Since none of the r 's are zero we have u r i - u r i + 1 + px r i r i + 1 ≦ p - 1 or u r i - u r i + 1 ≦ - 1. Summing from i = j to k - 1, we have u r j - u r k = 0 ≦ j + 1 - k , which is a contradiction. Thus all tours include city 0. It remains to observe that no tours is of length greater than p . Suppose such a tour exists, x 0 r 1 , x r 1 r 2 , … , x r p r p +1 = 1 with all r i ≠ 0. Then, as before, u r 1 - u r p +1 ≦ - p or u r p +1 - u r 1 ≧ p .
But we have u r p +1 - u r 1 + px r p +1 r 1 ≦ p - 1 or u r p +1 - u r 1 ≦ p (1 - x r p +1 r 1 ) - 1 ≦ p - 1, which is a contradiction.
Conversely, if the x ij correspond to a legitimate itinerary, it is clear that the u i can be adjusted so that u i = j if city i is the j th city visited in the tour which includes city i , for we then have u i - u j = - 1 if x ij = 1, and always u i - u j ≦ p - 1.
The above integer program involves n ² + n constraints (if t is not fixed) in n ² + 2 n variables. Since the inequality form of constraint is fundamental for integer programming calculations, one may eliminate 2 n variables, say the x i 0 and x 0 j , by means of the equation constraints and produce an equivalent problem with n ² + n inequalities and n ² variables.
The currently known integer programming procedures are sufficiently regular in their behavior to cast doubt on the heuristic value of machine experiments with our model. However, it seems appropriate to report the results of the five machine experiments we have conducted so far. The solution procedure used was the all-integer algorithm of R. E. Gomory  without the ranking procedure he describes.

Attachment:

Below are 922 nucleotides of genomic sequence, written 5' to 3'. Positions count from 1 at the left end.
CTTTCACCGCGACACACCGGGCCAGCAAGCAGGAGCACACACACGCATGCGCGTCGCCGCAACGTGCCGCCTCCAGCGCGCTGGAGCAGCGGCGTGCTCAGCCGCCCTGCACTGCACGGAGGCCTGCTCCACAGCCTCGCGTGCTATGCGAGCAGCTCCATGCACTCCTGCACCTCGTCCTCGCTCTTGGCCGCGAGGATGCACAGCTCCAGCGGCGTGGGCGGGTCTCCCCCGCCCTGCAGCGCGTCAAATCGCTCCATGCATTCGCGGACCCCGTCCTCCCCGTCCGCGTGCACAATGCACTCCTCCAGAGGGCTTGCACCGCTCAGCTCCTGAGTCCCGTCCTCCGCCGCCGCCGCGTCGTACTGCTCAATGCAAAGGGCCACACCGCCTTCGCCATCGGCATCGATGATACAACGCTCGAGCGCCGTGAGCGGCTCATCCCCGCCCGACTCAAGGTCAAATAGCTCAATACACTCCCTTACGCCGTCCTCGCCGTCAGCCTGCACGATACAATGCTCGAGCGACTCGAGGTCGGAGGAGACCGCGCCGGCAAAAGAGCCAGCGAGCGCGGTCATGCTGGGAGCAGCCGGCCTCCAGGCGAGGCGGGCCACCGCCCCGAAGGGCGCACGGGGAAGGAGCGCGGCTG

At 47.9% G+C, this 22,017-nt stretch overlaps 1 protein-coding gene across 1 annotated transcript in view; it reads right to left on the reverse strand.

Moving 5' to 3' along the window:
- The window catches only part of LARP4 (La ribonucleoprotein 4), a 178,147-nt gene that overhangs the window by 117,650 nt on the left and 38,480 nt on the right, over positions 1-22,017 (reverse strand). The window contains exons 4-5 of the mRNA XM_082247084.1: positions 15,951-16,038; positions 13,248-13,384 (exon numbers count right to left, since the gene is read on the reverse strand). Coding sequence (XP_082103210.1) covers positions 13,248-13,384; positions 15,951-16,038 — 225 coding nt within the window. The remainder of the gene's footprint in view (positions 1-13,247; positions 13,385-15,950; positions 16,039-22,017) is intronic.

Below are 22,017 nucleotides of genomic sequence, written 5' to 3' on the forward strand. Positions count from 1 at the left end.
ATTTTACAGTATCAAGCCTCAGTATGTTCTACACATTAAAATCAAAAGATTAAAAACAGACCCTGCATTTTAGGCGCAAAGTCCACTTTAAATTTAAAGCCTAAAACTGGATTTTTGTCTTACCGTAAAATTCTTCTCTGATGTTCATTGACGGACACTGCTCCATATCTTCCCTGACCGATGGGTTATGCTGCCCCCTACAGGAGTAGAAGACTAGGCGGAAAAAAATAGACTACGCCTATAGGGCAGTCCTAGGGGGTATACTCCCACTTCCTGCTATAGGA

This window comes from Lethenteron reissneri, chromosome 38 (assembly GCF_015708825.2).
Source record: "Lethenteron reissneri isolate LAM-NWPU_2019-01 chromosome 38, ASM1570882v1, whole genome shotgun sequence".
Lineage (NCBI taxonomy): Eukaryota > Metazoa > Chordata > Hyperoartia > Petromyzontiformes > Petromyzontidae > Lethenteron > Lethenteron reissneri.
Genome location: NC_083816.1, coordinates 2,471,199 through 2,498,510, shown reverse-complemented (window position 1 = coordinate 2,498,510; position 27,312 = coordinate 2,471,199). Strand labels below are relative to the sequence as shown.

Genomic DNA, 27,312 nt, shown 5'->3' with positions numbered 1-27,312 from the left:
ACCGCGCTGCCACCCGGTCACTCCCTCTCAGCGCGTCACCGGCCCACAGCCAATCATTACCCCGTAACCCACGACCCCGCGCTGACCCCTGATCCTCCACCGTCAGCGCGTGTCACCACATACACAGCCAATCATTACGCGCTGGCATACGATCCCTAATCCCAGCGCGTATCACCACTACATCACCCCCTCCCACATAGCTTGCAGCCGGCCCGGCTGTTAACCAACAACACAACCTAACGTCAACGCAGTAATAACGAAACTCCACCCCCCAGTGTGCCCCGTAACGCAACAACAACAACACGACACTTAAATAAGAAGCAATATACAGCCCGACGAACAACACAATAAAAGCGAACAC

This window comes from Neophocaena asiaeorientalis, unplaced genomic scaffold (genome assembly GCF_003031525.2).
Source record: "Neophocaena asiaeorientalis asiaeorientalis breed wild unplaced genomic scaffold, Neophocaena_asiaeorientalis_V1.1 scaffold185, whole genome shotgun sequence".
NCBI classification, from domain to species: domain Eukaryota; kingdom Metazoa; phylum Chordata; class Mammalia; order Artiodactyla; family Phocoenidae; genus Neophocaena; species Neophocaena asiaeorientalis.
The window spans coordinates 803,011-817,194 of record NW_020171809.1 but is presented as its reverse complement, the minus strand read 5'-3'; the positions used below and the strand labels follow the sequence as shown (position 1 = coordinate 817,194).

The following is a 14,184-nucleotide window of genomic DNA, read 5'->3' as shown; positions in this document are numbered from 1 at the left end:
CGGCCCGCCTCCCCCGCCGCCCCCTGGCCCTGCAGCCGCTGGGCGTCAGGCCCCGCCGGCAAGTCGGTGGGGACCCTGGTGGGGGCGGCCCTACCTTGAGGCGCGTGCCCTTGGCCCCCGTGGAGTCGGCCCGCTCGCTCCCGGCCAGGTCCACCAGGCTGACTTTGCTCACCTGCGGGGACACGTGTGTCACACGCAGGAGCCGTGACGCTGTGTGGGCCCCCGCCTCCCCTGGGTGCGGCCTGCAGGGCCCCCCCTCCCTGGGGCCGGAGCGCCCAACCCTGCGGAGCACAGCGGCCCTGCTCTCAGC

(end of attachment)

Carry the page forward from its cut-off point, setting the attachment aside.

The first three experiments were simple model verification tests on a four-city standard traveling salesman problem with distance matrix [ 20 23 4 30 7 27 25 5 25 3 21 26 ]
The first experiment was with a model, now obsolete, using roughly twice as many constraints and variables as the current model (for this problem, 28 constraints in 21 variables). The machine was halted after 4000 pivot steps had failed to produce a solution.
The second experiment used the earlier model with the x i 0 and x 0 j eliminated, resulting in a 28-constraint, 15-variable problem. Here the machine produced the optimal solution in 41 pivot steps.
The third experiment used the current formulation with the x i 0 and x 0 j eliminated, yielding 13 constraints and 9 variables. The optimal solution was reached in 7 pivot steps.
The fourth and fifth experiments were used on a standard ten-city problem, due to Barachet, solved by Dantzig, Johnson and Fulkerson . The current formulation was used, yielding 91 constraints in 81 variables. The fifth problem differed from the fourth only in that the ordering of the rows was altered to attempt to introduce more favorable pivot choices. In each case the machine was stopped after over 250 pivot steps had failed to produce the solution. In each case the last 100 pivot steps had failed to change the value of the objective function.
It seems hopeful that more efficient integer programming procedures now under development will yield a satisfactory algorithmic solution to the traveling salesman problem, when applied to this model. In any case, the model serves to illustrate how problems of this sort may be succinctly formulated in integer programming terms.